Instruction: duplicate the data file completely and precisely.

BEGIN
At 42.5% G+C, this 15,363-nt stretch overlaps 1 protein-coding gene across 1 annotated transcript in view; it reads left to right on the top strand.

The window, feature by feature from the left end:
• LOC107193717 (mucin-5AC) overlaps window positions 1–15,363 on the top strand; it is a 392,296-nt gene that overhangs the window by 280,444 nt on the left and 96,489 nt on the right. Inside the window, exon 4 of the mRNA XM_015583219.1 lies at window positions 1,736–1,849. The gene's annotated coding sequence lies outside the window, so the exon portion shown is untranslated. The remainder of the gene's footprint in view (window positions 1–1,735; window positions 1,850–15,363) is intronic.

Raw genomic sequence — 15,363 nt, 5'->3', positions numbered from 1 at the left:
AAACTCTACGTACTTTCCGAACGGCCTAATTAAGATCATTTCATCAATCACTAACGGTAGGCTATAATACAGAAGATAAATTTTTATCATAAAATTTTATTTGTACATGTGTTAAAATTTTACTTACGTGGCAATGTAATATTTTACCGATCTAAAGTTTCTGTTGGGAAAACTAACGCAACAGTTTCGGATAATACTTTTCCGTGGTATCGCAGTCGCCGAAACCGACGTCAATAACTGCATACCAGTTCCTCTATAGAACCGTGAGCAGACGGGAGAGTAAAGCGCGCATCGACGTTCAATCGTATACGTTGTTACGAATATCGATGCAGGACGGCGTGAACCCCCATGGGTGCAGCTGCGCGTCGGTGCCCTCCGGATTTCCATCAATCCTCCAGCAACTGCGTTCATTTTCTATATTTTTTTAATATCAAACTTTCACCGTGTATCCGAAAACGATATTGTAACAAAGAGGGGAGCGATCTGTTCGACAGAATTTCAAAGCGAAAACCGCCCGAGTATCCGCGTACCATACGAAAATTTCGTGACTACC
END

At 42.5% G+C, this 15,363-nt stretch overlaps 1 protein-coding gene across 1 annotated transcript in view; it reads left to right on the top strand.

The window, feature by feature from the left end:
• LOC107193717 (mucin-5AC) overlaps window positions 1–15,363 on the top strand; it is a 392,296-nt gene that overhangs the window by 280,444 nt on the left and 96,489 nt on the right. Inside the window, exon 4 of the mRNA XM_015583219.1 lies at window positions 1,736–1,849. The gene's annotated coding sequence lies outside the window, so the exon portion shown is untranslated. The remainder of the gene's footprint in view (window positions 1–1,735; window positions 1,850–15,363) is intronic.

Raw genomic sequence — 15,363 nt, 5'->3', positions numbered from 1 at the left:
AAACTCTACGTACTTTCCGAACGGCCTAATTAAGATCATTTCATCAATCACTAACGGTAGGCTATAATACAGAAGATAAATTTTTATCATAAAATTTTATTTGTACATGTGTTAAAATTTTACTTACGTGGCAATGTAATATTTTACCGATCTAAAGTTTCTGTTGGGAAAACTAACGCAACAGTTTCGGATAATACTTTTCCGTGGTATCGCAGTCGCCGAAACCGACGTCAATAACTGCATACCAGTTCCTCTATAGAACCGTGAGCAGACGGGAGAGTAAAGCGCGCATCGACGTTCAATCGTATACGTTGTTACGAATATCGATGCAGGACGGCGTGAACCCCCATGGGTGCAGCTGCGCGTCGGTGCCCTCCGGATTTCCATCAATCCTCCAGCAACTGCGTTCATTTTCTATATTTTTTTAATATCAAACTTTCACCGTGTATCCGAAAACGATATTGTAACAAAGAGGGGAGCGATCTGTTCGACAGAATTTCAAAGCGAAAACCGCCCGAGTATCCGCGTACCATACGAAAATTTCGTGACTACC